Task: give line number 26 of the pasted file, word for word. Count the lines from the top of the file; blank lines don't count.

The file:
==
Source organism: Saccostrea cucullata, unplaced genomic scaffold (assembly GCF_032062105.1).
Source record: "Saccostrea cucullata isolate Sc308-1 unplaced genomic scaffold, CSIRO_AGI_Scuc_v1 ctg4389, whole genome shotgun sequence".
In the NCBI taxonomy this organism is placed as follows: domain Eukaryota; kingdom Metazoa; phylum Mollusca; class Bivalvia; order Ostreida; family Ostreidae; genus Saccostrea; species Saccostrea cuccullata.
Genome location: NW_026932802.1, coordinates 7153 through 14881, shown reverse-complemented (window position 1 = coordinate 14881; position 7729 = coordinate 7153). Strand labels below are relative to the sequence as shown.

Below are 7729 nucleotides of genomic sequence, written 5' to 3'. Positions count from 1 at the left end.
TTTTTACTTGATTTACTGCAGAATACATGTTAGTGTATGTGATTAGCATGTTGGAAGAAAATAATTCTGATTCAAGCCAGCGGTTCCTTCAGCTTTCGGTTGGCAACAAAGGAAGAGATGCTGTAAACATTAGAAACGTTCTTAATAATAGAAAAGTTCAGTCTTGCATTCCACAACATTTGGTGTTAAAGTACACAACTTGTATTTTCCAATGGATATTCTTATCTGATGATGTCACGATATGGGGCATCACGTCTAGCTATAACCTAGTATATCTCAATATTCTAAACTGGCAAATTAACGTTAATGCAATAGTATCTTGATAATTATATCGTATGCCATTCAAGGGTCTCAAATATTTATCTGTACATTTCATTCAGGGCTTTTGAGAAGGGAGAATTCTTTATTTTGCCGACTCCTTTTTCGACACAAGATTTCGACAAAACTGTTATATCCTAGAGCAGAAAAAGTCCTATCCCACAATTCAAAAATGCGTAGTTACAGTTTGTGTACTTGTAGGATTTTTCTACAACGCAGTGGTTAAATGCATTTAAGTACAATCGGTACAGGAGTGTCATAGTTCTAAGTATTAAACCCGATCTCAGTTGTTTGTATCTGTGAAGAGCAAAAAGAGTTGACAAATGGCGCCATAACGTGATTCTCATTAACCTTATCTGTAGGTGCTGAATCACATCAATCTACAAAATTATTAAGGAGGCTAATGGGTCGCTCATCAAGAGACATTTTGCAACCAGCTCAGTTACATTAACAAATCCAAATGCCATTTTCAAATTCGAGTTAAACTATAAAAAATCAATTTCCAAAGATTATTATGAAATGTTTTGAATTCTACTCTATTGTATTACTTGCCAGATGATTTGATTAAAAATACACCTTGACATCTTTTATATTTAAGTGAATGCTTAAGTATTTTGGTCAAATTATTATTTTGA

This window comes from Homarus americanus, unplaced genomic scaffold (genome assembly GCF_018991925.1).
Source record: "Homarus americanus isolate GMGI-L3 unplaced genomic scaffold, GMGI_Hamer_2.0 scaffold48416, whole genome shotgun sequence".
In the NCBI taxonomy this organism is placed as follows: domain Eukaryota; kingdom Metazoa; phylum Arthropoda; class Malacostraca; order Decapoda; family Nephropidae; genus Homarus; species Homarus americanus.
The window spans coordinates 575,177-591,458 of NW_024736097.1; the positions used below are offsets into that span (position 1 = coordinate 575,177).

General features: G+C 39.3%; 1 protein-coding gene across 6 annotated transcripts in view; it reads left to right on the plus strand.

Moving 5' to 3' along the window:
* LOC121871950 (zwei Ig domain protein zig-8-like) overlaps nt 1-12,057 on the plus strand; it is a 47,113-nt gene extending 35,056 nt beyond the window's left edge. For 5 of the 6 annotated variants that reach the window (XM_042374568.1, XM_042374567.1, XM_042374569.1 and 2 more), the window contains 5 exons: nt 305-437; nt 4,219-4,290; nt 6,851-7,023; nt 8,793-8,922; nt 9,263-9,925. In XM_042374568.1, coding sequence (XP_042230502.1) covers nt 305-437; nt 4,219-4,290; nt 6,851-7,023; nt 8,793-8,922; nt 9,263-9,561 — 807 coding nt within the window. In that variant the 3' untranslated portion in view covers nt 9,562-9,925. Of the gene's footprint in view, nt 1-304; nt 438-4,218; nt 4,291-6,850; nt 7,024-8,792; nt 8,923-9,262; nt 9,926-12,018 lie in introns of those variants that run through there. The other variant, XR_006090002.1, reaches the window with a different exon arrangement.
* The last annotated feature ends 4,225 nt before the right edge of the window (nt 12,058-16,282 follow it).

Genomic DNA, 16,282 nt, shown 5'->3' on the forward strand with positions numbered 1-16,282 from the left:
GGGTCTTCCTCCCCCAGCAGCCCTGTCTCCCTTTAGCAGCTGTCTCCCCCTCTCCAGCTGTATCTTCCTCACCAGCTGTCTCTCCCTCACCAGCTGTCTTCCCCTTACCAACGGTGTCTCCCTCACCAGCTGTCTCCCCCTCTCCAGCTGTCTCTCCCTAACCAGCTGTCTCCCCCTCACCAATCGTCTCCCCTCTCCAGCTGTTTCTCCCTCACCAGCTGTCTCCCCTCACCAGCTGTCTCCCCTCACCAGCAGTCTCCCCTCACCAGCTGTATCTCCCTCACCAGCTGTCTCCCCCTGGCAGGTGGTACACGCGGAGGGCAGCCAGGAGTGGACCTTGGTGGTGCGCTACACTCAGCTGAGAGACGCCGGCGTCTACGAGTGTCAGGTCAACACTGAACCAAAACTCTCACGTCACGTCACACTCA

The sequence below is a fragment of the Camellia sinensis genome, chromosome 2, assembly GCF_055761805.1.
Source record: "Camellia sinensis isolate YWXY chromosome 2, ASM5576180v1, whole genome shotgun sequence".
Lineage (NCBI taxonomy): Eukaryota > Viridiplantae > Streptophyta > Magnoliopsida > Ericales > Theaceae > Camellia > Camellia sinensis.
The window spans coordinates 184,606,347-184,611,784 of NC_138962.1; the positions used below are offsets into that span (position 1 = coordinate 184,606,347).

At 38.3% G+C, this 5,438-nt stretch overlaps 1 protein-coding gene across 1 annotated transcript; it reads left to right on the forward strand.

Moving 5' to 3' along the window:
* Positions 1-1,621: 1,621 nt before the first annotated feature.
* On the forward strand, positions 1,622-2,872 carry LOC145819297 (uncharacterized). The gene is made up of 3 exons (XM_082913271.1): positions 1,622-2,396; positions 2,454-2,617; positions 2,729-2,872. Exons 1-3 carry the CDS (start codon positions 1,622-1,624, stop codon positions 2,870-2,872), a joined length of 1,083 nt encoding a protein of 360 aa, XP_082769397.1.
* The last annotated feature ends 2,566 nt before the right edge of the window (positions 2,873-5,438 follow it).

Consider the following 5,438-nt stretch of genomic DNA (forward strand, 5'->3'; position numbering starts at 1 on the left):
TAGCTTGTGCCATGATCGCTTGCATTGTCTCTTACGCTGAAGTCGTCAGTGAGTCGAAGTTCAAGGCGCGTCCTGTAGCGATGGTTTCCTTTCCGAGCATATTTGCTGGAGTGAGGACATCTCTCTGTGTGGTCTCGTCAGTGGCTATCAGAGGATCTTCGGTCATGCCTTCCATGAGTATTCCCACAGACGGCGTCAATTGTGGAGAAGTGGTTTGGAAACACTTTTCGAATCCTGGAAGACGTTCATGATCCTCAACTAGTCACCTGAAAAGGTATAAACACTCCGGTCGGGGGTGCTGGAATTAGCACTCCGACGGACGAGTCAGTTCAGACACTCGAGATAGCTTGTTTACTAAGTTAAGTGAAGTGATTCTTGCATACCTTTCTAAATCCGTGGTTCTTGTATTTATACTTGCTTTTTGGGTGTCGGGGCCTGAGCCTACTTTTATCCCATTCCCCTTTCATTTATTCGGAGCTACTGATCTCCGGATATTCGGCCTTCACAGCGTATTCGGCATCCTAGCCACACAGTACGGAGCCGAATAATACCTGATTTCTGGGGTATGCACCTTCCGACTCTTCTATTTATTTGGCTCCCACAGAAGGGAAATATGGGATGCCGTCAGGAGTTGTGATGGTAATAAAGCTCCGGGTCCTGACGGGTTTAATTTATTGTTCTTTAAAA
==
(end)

Consider the following 5,438-nt stretch of genomic DNA (forward strand, 5'->3'; position numbering starts at 1 on the left):